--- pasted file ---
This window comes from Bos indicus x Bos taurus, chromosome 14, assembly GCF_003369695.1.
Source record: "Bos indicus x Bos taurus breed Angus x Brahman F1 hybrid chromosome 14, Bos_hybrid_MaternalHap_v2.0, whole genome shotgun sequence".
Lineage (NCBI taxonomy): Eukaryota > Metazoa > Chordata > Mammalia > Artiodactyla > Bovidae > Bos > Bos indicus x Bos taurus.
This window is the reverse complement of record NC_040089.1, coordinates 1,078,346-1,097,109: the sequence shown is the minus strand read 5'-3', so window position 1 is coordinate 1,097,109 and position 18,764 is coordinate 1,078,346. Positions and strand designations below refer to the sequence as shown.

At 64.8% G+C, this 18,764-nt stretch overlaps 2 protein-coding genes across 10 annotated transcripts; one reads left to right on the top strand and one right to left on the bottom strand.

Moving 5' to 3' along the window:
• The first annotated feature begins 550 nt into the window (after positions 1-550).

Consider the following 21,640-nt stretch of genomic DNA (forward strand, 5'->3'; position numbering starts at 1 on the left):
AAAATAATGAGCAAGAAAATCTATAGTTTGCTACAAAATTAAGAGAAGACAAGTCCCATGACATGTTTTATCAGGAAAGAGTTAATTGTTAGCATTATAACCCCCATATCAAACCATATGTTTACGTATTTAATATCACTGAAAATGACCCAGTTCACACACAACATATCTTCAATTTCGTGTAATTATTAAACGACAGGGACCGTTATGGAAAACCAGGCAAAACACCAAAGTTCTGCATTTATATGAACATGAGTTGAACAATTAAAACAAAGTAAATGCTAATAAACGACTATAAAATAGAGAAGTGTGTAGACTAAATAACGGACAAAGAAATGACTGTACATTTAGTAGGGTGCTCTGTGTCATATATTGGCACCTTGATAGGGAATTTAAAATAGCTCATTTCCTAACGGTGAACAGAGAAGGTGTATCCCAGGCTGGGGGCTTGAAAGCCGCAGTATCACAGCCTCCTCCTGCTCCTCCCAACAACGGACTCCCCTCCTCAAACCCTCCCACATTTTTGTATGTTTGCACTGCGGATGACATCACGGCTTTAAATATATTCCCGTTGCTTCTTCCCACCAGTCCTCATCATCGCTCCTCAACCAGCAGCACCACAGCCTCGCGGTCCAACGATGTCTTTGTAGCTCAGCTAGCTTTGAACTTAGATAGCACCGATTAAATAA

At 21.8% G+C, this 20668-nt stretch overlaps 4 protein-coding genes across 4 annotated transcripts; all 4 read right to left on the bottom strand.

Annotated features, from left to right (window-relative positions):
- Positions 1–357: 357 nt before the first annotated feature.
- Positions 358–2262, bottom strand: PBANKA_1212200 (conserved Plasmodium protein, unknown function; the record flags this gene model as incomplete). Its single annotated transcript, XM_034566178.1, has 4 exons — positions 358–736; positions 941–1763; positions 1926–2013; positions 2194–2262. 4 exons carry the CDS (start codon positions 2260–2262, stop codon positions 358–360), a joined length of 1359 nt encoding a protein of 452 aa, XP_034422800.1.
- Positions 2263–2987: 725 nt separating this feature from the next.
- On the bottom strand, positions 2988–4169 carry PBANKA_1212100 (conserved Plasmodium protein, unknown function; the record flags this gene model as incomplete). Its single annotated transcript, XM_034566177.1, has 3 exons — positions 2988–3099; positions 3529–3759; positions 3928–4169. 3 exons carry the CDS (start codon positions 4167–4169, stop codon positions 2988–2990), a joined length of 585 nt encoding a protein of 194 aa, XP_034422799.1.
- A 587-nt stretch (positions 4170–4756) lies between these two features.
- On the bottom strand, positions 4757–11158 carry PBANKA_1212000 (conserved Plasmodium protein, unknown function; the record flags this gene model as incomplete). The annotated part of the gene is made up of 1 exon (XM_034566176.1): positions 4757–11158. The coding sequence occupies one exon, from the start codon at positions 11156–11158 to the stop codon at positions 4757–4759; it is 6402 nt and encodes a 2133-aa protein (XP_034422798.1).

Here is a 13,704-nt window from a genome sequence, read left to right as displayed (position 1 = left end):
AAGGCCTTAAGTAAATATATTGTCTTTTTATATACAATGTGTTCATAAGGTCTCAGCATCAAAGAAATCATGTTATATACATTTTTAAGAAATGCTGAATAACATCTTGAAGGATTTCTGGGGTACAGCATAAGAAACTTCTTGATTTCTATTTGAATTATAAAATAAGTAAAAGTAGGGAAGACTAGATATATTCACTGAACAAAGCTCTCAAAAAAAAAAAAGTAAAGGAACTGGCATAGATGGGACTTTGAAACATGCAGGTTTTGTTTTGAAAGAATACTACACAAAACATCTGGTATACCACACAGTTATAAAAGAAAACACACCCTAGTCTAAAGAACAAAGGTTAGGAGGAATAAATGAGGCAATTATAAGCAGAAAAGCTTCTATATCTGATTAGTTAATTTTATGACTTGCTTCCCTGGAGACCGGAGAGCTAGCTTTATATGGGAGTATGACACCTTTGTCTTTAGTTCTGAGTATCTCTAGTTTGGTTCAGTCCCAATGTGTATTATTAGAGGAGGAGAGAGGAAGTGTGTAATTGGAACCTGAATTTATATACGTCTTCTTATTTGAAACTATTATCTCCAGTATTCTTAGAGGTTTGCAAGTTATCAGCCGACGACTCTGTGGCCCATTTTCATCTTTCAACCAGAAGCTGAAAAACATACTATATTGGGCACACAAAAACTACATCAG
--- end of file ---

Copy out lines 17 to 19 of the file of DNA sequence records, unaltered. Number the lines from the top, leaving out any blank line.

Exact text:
- On the bottom strand, positions 4757–11158 carry PBANKA_1212000 (conserved Plasmodium protein, unknown function; the record flags this gene model as incomplete). The annotated part of the gene is made up of 1 exon (XM_034566176.1): positions 4757–11158. The coding sequence occupies one exon, from the start codon at positions 11156–11158 to the stop codon at positions 4757–4759; it is 6402 nt and encodes a 2133-aa protein (XP_034422798.1).

Here is a 13,704-nt window from a genome sequence, read left to right as displayed (position 1 = left end):
AAGGCCTTAAGTAAATATATTGTCTTTTTATATACAATGTGTTCATAAGGTCTCAGCATCAAAGAAATCATGTTATATACATTTTTAAGAAATGCTGAATAACATCTTGAAGGATTTCTGGGGTACAGCATAAGAAACTTCTTGATTTCTATTTGAATTATAAAATAAGTAAAAGTAGGGAAGACTAGATATATTCACTGAACAAAGCTCTCAAAAAAAAAAAAGTAAAGGAACTGGCATAGATGGGACTTTGAAACATGCAGGTTTTGTTTTGAAAGAATACTACACAAAACATCTGGTATACCACACAGTTATAAAAGAAAACACACCCTAGTCTAAAGAACAAAGGTTAGGAGGAATAAATGAGGCAATTATAAGCAGAAAAGCTTCTATATCTGATTAGTTAATTTTATGACTTGCTTCCCTGGAGACCGGAGAGCTAGCTTTATATGGGAGTATGACACCTTTGTCTTTAGTTCTGAGTATCTCTAGTTTGGTTCAGTCCCAATGTGTATTATTAGAGGAGGAGAGAGGAAGTGTGTAATTGGAACCTGAATTTATATACGTCTTCTTATTTGAAACTATTATCTCCAGTATTCTTAGAGGTTTGCAAGTTATCAGCCGACGACTCTGTGGCCCATTTTCATCTTTCAACCAGAAGCTGAAAAACATACTATATTGGGCACACAAAAACTACATCAG